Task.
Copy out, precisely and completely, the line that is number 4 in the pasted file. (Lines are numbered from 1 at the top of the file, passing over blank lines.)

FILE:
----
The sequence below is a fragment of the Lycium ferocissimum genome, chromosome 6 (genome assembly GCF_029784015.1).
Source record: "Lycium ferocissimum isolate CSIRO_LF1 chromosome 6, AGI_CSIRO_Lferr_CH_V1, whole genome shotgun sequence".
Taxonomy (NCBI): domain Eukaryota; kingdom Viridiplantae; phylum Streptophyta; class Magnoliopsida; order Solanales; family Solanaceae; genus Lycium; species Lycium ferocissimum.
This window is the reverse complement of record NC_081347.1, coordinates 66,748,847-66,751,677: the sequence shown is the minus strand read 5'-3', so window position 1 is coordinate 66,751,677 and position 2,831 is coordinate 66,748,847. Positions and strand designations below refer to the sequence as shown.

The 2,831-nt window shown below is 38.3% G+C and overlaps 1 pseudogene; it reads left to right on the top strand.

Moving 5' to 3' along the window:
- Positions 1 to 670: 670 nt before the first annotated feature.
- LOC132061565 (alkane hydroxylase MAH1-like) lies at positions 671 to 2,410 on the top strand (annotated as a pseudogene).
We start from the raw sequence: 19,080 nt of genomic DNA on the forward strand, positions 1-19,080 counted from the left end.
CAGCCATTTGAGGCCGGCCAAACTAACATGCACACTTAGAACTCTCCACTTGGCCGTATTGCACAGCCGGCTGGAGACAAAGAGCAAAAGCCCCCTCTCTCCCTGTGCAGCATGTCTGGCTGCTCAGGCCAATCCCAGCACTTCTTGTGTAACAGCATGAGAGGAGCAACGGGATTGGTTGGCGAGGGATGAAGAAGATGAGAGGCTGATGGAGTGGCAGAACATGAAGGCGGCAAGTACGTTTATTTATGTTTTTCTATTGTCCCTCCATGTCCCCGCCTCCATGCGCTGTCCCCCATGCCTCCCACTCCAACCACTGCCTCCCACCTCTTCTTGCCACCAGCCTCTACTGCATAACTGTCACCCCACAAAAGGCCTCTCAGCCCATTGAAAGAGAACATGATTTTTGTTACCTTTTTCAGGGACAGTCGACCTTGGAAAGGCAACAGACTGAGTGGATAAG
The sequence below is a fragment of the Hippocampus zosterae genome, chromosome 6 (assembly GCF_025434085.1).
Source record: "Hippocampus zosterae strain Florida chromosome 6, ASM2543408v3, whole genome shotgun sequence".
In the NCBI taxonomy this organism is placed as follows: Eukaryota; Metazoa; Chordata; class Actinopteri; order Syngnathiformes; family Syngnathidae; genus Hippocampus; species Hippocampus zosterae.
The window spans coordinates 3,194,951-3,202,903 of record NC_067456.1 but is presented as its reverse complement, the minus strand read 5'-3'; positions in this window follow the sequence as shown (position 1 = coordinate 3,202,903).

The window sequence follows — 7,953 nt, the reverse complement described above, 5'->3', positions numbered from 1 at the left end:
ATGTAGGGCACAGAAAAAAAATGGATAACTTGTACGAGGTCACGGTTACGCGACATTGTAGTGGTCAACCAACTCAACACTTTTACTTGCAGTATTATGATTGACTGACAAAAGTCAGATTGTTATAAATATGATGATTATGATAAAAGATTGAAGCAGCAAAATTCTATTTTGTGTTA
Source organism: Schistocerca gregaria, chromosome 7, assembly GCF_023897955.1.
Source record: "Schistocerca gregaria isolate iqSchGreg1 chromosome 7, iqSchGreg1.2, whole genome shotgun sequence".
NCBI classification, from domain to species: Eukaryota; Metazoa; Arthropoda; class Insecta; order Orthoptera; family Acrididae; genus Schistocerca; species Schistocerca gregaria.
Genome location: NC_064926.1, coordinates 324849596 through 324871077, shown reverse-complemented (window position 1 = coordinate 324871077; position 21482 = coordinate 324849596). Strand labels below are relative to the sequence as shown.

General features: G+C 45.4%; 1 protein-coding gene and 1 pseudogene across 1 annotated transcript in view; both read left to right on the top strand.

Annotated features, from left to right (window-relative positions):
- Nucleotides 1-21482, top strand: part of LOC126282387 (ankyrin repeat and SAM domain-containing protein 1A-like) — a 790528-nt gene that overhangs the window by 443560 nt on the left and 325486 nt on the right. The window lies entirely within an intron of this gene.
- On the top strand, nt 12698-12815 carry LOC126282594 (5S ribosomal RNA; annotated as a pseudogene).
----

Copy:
This window is the reverse complement of record NC_081347.1, coordinates 66,748,847-66,751,677: the sequence shown is the minus strand read 5'-3', so window position 1 is coordinate 66,751,677 and position 2,831 is coordinate 66,748,847. Positions and strand designations below refer to the sequence as shown.